Wildflowers, Grasses and Other Nonwoody Plants
Yucca smalliana, Y. glauca, and Y. arkansana
Three species of yucca grow wild in Missouri. Spanish bayonet was introduced from the Southwest and has escaped from cultivation, but our two soapweeds are native.
Solomon's seal grows statewide in moist, rich earth. The greenish-white flowers dangle like little bells beneath the leaves, under the gracefully arching stems.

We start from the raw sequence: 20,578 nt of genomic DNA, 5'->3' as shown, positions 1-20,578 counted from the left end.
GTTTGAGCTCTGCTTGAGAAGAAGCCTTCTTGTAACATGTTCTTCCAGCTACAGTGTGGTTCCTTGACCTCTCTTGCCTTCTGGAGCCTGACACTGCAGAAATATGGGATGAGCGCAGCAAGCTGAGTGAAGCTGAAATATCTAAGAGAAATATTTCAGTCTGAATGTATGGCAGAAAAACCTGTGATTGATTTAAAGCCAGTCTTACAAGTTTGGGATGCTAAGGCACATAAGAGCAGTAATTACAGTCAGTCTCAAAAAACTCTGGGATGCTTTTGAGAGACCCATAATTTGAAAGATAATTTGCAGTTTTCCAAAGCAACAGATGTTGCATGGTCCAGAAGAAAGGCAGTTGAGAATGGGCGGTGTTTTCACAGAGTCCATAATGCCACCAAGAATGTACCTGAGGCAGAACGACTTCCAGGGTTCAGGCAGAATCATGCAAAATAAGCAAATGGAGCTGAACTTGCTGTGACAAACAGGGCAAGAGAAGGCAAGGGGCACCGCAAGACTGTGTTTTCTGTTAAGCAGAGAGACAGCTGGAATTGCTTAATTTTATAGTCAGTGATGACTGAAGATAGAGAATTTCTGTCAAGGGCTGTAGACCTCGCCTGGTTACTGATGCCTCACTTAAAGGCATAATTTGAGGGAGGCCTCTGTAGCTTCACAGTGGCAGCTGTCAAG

About Wildflowers, Grasses and Other Nonwoody Plants in Missouri
A very simple way of thinking about the green world is to divide the vascular plants into two groups: woody and nonwoody (or herbaceous). But this is an artificial division; many plant families include some species that are woody and some that are not. The diversity of nonwoody vascular plants is staggering! Think of all the ferns, grasses, sedges, lilies, peas, sunflowers, nightshades, milkweeds, mustards, mints, and mallows — weeds and wildflowers — and many more!